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Like Elizabeth Peckham, Nellie Harris Rau was part of a husband and wife team.  Born near Athens, Ohio, sometime in the 1880s (exact date does not appear to be known), she moved with her parents to Kansas when she was only three.  Her family finally moved to Lawrence where she attended high school and eventually got her degree in library science at the University of Kansas.  

Her interest in natural history was directly fed by her brother, J. Arthur Harris, who had gotten a Ph.D. in biological sciences and worked for a time at the Missouri Botanical Gardens. She was hired as a cataloger there for a few years starting in 1904, returning to Lawrence to finish her degree in 1909. Between 1908 and 1909, Nellie accompanied her brother on a trip to England. Her brother moved to Cold Springs Harbor and she returned to the Missouri Botanical Garden where she met Phil Rau.  There is some evidence that she was the inspiration for Phil Rau ever taking up the subject for which they are known - studies on the behavior of wasps. The couple were married in 1911, shortly after Phil published his first work on his own on wasp behavior. Although Phil had only a 4th grade education plus two years as a special student at Washington University, he was a prolific reader and his marriage to Nellie certainly aided him in his studies.

They had three children, a daughter and two twin sons, and their daughter later recalled that Phil and Nellie always wrote their research up together.  Finally they published "Wasp Studies Afield" in 1918. Among other classic observations of wasp behavior in the field they observed tool-using by wasps in the genus Ammophila, which had been reported earlier by others. This and their other observations were among the pioneering research of wasp behavior in the wild.  It is interesting that Elizabeth Peckham was also a librarian and that with her husband wrote a book on wasp behavior, but the Peckham's interest was mostly centered on jumping spiders.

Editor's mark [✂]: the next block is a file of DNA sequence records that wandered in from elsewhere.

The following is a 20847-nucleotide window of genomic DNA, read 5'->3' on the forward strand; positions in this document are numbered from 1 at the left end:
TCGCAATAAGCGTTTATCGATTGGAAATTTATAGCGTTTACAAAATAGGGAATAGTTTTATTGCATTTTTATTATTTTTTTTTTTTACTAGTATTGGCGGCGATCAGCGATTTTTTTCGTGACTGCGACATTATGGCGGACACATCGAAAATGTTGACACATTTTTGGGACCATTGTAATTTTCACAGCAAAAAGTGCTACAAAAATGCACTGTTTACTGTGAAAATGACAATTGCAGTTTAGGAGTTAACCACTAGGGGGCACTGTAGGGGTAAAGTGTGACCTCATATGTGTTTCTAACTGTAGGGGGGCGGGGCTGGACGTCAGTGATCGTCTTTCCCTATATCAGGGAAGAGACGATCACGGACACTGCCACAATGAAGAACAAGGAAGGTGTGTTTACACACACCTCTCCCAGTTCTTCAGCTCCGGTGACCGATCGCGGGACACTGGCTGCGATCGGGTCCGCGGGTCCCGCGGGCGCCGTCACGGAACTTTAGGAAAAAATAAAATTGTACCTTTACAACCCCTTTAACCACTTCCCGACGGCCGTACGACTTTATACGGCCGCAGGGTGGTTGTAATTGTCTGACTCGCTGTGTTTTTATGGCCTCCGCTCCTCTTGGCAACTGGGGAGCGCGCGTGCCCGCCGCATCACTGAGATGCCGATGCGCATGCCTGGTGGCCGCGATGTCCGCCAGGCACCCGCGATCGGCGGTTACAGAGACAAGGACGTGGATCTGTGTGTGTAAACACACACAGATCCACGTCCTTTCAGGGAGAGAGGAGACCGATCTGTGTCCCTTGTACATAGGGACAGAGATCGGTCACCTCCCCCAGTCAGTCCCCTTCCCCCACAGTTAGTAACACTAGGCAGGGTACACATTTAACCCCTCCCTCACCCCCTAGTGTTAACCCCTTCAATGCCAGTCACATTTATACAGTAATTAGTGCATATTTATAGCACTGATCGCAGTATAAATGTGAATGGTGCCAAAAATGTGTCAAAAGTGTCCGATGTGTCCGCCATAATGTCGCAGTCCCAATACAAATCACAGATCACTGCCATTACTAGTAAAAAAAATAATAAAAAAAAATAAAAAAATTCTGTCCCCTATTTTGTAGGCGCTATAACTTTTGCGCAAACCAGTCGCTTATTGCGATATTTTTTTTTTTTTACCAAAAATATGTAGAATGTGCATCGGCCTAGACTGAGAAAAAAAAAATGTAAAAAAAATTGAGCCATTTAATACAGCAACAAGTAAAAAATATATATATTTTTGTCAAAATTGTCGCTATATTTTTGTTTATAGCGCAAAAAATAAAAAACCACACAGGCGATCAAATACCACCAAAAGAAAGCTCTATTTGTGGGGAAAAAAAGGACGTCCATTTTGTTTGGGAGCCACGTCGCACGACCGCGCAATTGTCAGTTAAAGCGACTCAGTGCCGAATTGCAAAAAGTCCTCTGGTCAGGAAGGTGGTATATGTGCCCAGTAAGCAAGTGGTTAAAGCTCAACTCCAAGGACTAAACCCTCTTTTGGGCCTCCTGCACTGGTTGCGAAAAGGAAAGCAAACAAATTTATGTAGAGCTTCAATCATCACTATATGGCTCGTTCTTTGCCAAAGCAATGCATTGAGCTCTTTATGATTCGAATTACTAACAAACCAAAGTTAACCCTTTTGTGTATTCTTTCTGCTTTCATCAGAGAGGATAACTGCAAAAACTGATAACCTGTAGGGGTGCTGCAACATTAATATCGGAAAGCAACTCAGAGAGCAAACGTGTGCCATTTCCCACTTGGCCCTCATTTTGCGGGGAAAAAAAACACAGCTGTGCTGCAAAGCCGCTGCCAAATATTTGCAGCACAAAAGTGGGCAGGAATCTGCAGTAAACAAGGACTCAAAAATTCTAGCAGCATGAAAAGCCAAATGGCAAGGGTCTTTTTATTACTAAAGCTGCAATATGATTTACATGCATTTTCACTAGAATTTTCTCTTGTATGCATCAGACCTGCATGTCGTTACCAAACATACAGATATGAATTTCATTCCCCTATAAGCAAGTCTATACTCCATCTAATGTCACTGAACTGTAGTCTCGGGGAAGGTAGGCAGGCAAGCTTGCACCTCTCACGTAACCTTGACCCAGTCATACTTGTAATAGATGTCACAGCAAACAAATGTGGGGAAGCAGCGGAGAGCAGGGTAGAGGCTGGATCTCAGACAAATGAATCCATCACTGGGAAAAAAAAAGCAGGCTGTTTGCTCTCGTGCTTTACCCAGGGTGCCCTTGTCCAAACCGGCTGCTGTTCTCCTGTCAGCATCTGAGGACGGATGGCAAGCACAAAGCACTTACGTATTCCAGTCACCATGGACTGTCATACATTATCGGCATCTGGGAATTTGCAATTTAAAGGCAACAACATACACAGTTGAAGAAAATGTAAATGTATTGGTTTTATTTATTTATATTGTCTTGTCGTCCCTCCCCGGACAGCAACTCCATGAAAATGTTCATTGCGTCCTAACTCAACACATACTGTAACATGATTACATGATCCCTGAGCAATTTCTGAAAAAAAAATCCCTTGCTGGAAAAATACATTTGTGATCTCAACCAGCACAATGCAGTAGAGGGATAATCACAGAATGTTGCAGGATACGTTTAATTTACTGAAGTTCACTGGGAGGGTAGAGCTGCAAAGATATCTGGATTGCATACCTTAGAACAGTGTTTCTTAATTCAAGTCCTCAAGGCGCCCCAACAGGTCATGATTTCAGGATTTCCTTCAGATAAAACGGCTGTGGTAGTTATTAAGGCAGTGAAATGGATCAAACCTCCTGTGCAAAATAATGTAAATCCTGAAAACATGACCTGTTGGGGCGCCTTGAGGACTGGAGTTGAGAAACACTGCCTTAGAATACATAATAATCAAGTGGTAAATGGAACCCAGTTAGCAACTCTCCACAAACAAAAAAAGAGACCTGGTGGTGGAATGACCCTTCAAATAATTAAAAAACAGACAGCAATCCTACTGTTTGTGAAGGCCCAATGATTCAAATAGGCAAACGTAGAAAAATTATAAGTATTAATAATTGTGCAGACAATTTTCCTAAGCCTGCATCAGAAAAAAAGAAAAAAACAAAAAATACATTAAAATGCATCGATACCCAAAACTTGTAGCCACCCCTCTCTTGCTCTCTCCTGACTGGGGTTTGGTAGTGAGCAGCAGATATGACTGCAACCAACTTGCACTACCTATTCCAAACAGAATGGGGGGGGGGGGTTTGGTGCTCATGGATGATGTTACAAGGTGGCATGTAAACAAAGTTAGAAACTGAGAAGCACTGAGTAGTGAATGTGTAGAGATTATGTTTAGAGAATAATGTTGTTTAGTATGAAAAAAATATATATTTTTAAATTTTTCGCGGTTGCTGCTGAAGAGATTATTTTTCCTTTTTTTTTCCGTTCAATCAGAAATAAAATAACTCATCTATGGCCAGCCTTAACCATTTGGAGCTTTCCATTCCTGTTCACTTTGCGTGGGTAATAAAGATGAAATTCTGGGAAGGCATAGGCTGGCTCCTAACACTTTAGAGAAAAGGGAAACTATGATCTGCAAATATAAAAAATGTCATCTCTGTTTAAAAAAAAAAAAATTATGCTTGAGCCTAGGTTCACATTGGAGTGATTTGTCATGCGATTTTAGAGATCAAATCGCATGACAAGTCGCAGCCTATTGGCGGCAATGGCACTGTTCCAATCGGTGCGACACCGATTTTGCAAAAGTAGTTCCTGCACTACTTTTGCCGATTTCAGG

Nellie Rau was a very close observer of nature and an equal of her husband Phil in this endeavor.  She is another example of the ability of women who are interested in a subject to be able to do as well as men in that subject.  

Literature Reference:

Bonta, Marcia Myers. 1995. American Women Afield: Writings by Pioneer Women Naturalists. Texas A & M University Press.

Rau, Phil, and Nellie Rau. 1918. Wasp Studies Afield.Princeton University Press.

Originally posted to Desert Scientist on Sat Nov 09, 2013 at 08:38 PM PST.

Also republished by Backyard Science, SciTech, Feminism, Pro-Feminism, Womanism: Feminist Issues, Ideas, & Activism, and History for Kossacks.

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